An International Monetary Fund (IMF) team arrives in Sri Lanka on Monday to negotiate a bailout program, but time is short for a country with fuel shortages and likely months of relief funds.
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Sri Lanka is grappling with its worst financial crisis since independence in 1948, with decades of economic mismanagement and recent policy errors, as well as a hit to tourism and remittances from COVID-19, to record foreign reserves reducing.
The island nation of 22 million people suspended debt payments worth $12 billion in April. The United Nations has warned that rising inflation, a falling currency and chronic shortages of fuel, food and medicine could turn into a humanitarian crisis.
The IMF said on Sunday that the IMF team is visiting Colombo till June 30 and will continue the recent talks on Sri Lanka’s 17th rescue programme.
“We reaffirm our commitment to support Sri Lanka in line with IMF policies during this difficult time,” the global lender said in a statement.
Colombo expects the IMF’s visit, overlapping with debt restructuring talks, an accelerated employee-level agreement and a faster track for IMF board disbursements. But this usually takes months, while Sri Lanka risks more shortages and political unrest.
“Even if an employee-level agreement is reached, approval of the final program will depend on assurances that official creditors, including China, provide adequate debt relief,” said Patrick Curran, senior economist at US investment research firm Telemer. ready to provide.”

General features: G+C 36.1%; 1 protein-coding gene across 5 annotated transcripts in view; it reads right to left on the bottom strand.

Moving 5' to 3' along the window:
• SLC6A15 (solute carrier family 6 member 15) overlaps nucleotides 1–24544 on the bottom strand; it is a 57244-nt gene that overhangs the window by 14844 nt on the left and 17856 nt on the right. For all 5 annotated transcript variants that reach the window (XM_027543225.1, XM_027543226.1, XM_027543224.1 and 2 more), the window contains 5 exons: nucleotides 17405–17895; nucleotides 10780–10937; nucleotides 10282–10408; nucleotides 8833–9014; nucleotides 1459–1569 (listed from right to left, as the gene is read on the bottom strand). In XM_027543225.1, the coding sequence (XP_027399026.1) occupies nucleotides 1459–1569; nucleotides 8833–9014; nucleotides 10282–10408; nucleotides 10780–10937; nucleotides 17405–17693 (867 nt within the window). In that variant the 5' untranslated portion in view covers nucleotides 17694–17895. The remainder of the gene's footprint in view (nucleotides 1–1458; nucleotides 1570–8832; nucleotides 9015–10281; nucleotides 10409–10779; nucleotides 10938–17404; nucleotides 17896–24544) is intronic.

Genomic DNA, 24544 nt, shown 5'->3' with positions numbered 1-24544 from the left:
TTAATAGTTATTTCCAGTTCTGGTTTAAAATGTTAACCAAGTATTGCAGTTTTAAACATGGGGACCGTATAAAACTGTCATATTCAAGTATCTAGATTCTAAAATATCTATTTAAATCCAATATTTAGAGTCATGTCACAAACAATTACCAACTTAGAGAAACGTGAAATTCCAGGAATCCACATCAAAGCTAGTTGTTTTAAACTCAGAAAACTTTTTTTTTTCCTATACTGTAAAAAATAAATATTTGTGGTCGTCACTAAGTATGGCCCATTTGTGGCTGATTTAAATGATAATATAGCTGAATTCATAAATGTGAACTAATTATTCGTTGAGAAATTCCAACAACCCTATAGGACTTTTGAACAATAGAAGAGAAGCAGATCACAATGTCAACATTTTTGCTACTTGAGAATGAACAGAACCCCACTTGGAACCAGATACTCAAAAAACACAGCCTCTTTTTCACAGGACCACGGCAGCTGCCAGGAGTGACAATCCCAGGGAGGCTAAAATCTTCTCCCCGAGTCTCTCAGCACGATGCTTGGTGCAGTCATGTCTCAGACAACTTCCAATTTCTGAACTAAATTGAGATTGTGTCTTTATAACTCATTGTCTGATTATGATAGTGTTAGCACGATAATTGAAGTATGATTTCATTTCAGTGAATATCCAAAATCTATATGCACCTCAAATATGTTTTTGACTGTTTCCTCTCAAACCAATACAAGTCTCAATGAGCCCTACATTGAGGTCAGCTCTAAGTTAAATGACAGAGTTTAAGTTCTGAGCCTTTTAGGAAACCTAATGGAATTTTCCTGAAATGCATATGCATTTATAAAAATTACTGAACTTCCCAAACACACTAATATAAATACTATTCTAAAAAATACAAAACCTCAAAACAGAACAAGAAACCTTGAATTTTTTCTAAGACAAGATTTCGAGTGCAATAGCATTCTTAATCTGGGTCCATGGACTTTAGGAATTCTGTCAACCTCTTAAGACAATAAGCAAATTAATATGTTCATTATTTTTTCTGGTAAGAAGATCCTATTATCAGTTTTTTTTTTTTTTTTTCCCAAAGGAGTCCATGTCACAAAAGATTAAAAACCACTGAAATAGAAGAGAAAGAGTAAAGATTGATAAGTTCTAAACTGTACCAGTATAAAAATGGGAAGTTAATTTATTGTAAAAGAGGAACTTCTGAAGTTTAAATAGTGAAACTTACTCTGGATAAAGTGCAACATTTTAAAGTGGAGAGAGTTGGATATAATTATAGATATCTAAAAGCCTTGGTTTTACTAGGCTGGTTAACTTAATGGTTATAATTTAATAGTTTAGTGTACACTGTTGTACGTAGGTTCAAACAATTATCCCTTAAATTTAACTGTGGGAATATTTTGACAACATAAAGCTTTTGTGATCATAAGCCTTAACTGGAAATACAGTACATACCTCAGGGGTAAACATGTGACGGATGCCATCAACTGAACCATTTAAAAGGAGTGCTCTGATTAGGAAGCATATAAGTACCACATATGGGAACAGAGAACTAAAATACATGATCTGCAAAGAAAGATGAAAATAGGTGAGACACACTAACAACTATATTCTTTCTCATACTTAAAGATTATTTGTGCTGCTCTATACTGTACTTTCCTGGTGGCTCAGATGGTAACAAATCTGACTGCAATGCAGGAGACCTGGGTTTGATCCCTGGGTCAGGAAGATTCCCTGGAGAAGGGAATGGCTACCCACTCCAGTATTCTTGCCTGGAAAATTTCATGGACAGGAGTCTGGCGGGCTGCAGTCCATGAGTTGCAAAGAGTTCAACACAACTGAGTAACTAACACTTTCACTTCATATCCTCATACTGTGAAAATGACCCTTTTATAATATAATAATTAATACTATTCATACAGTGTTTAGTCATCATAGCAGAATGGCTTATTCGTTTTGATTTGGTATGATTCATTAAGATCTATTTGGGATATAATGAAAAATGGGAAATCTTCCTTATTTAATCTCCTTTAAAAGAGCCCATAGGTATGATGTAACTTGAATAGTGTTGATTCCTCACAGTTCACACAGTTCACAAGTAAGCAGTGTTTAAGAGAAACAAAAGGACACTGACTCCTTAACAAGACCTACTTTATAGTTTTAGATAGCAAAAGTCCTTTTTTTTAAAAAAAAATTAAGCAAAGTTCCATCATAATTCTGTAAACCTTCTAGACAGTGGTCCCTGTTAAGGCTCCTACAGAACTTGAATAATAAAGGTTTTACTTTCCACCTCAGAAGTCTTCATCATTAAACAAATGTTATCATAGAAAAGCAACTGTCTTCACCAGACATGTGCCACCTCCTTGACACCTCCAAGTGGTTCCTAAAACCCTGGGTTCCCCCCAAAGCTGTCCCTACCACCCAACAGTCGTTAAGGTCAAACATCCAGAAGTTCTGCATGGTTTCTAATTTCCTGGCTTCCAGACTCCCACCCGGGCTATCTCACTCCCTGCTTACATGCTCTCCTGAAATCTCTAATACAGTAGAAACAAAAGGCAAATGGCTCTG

“All considered, the restructuring is likely to be a lengthy process.”
But the crisis is already overwhelming for average Sri Lankans, such as autorickshaw driver Mohammad Rahman, 64, who recently stood in line for more than 16 hours for gasoline.
“They say petrol will come but nothing yet,” he told Reuters. “Things are very difficult. I can’t make any money, I can’t go home and I can’t sleep.”
Kilometer-long snaking lines have formed outside most fuel pumps since last week. Schools have been closed in urban areas and public employees have been asked to work from home for two weeks.
Bondholders hope the IMF visit will clarify how much debt Sri Lanka can repay and what investors may have to cut.
“This visit of the IMF is very important – the country will need all the help and support it needs,” said Lutz Rohmeier, portfolio manager at Berlin-based bondholder Capitalum Asset Management. “For many international bondholders, this will be a key requirement to ensure that they come to the table and talk about debt restructuring in the first place.”
Prime Minister Ranil Wickremesinghe said this month that the IMF program is important to access bridge financing from sources such as the World Bank and the Asian Development Bank.
Sri Lanka’s financial and legal advisors, representatives of Lazard and Clifford Chance, are in Colombo.
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